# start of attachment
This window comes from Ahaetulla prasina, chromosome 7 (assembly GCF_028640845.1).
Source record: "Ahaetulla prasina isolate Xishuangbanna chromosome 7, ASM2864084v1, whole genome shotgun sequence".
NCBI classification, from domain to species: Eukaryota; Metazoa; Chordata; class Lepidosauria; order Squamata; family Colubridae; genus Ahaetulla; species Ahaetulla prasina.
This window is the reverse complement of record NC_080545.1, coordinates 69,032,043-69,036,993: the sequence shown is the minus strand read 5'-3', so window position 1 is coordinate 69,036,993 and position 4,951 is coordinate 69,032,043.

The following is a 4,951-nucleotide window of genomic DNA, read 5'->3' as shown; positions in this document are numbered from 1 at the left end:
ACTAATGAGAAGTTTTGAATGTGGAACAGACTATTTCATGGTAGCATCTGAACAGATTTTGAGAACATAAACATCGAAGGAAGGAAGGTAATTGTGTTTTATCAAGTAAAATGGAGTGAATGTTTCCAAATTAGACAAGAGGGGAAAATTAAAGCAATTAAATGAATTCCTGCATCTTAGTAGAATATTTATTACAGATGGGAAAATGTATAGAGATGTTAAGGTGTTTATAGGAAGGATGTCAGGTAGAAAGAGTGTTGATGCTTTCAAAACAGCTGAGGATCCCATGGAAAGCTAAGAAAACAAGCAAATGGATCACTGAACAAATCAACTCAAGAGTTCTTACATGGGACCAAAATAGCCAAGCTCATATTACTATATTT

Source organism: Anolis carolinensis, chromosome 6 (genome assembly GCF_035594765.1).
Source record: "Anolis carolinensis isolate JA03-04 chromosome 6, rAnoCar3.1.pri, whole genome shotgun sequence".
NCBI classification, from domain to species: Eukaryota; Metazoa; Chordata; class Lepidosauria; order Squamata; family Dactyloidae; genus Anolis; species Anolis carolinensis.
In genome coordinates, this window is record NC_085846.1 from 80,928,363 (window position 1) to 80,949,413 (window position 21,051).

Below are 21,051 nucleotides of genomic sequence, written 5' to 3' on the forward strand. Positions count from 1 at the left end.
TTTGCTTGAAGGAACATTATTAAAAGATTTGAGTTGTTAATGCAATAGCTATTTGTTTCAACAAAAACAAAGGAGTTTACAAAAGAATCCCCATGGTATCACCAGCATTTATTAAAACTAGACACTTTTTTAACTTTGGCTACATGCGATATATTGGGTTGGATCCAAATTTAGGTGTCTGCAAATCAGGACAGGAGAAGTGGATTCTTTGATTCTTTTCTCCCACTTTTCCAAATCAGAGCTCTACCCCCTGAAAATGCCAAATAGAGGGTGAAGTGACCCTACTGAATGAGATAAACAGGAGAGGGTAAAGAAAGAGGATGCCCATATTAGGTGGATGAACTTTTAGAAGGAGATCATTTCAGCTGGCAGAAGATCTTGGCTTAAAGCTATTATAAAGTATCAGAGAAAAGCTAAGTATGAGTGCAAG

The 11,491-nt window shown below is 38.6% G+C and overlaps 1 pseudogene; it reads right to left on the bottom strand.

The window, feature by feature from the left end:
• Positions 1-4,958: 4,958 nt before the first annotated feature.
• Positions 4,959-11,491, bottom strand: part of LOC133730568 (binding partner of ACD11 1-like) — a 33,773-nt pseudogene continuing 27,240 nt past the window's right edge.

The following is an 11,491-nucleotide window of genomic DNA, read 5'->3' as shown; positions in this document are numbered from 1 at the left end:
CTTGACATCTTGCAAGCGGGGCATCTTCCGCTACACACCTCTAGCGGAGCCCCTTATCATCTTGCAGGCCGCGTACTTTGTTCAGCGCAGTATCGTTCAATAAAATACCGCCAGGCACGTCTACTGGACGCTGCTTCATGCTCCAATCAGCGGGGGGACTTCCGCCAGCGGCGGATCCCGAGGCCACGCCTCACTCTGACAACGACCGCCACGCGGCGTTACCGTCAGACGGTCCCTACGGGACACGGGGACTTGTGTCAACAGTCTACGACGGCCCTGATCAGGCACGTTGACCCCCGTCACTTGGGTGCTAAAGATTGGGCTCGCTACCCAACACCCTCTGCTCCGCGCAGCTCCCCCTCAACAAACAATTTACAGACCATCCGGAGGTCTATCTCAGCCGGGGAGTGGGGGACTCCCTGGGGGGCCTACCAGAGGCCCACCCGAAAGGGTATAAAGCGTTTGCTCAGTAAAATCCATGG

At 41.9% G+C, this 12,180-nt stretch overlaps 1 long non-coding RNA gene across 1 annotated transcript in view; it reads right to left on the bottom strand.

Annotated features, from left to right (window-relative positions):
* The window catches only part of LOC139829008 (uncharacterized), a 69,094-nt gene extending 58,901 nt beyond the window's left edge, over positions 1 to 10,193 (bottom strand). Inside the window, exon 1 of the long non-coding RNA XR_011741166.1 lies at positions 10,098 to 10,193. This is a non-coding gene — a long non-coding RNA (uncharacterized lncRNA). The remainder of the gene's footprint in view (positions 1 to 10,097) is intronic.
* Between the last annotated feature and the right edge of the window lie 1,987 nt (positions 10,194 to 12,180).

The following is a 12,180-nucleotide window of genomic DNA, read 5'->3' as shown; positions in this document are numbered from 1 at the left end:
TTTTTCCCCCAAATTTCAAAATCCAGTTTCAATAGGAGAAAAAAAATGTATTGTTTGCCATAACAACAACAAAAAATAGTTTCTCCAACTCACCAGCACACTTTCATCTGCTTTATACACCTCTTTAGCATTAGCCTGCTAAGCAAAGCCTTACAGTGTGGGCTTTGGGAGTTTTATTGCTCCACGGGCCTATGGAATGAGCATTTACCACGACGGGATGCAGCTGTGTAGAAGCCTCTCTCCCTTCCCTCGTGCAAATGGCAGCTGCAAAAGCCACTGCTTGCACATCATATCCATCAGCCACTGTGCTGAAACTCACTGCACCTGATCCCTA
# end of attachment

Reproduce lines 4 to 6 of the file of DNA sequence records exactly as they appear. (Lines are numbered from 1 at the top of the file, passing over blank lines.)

This window is the reverse complement of record NC_080545.1, coordinates 69,032,043-69,036,993: the sequence shown is the minus strand read 5'-3', so window position 1 is coordinate 69,036,993 and position 4,951 is coordinate 69,032,043.

The following is a 4,951-nucleotide window of genomic DNA, read 5'->3' as shown; positions in this document are numbered from 1 at the left end:
ACTAATGAGAAGTTTTGAATGTGGAACAGACTATTTCATGGTAGCATCTGAACAGATTTTGAGAACATAAACATCGAAGGAAGGAAGGTAATTGTGTTTTATCAAGTAAAATGGAGTGAATGTTTCCAAATTAGACAAGAGGGGAAAATTAAAGCAATTAAATGAATTCCTGCATCTTAGTAGAATATTTATTACAGATGGGAAAATGTATAGAGATGTTAAGGTGTTTATAGGAAGGATGTCAGGTAGAAAGAGTGTTGATGCTTTCAAAACAGCTGAGGATCCCATGGAAAGCTAAGAAAACAAGCAAATGGATCACTGAACAAATCAACTCAAGAGTTCTTACATGGGACCAAAATAGCCAAGCTCATATTACTATATTT